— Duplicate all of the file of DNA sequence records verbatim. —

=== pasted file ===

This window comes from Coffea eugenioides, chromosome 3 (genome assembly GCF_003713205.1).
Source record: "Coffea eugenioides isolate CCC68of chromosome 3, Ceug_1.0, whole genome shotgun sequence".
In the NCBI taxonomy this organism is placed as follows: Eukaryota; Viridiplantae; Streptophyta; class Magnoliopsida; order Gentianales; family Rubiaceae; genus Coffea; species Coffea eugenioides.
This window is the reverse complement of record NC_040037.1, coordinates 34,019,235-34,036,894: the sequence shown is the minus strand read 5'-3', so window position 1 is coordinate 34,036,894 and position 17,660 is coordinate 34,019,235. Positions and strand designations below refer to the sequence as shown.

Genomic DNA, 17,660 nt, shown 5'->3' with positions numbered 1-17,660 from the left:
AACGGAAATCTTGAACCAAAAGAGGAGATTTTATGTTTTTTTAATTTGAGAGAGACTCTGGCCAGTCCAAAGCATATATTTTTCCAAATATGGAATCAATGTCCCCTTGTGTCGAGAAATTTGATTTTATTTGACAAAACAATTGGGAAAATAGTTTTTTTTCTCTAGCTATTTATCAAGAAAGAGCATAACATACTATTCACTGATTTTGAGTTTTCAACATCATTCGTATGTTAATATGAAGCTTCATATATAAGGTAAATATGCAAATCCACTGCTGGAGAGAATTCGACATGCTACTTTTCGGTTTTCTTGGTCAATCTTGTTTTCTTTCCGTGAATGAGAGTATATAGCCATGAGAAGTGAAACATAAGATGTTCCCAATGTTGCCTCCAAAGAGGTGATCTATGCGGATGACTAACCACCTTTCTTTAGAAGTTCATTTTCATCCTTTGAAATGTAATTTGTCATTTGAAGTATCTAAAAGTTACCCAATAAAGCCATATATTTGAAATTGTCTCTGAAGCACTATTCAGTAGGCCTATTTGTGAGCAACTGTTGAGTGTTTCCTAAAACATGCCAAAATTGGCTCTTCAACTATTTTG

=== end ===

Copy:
This window comes from Coffea eugenioides, chromosome 3 (genome assembly GCF_003713205.1).
Source record: "Coffea eugenioides isolate CCC68of chromosome 3, Ceug_1.0, whole genome shotgun sequence".
In the NCBI taxonomy this organism is placed as follows: Eukaryota; Viridiplantae; Streptophyta; class Magnoliopsida; order Gentianales; family Rubiaceae; genus Coffea; species Coffea eugenioides.
This window is the reverse complement of record NC_040037.1, coordinates 34,019,235-34,036,894: the sequence shown is the minus strand read 5'-3', so window position 1 is coordinate 34,036,894 and position 17,660 is coordinate 34,019,235. Positions and strand designations below refer to the sequence as shown.

Genomic DNA, 17,660 nt, shown 5'->3' with positions numbered 1-17,660 from the left:
AACGGAAATCTTGAACCAAAAGAGGAGATTTTATGTTTTTTTAATTTGAGAGAGACTCTGGCCAGTCCAAAGCATATATTTTTCCAAATATGGAATCAATGTCCCCTTGTGTCGAGAAATTTGATTTTATTTGACAAAACAATTGGGAAAATAGTTTTTTTTCTCTAGCTATTTATCAAGAAAGAGCATAACATACTATTCACTGATTTTGAGTTTTCAACATCATTCGTATGTTAATATGAAGCTTCATATATAAGGTAAATATGCAAATCCACTGCTGGAGAGAATTCGACATGCTACTTTTCGGTTTTCTTGGTCAATCTTGTTTTCTTTCCGTGAATGAGAGTATATAGCCATGAGAAGTGAAACATAAGATGTTCCCAATGTTGCCTCCAAAGAGGTGATCTATGCGGATGACTAACCACCTTTCTTTAGAAGTTCATTTTCATCCTTTGAAATGTAATTTGTCATTTGAAGTATCTAAAAGTTACCCAATAAAGCCATATATTTGAAATTGTCTCTGAAGCACTATTCAGTAGGCCTATTTGTGAGCAACTGTTGAGTGTTTCCTAAAACATGCCAAAATTGGCTCTTCAACTATTTTG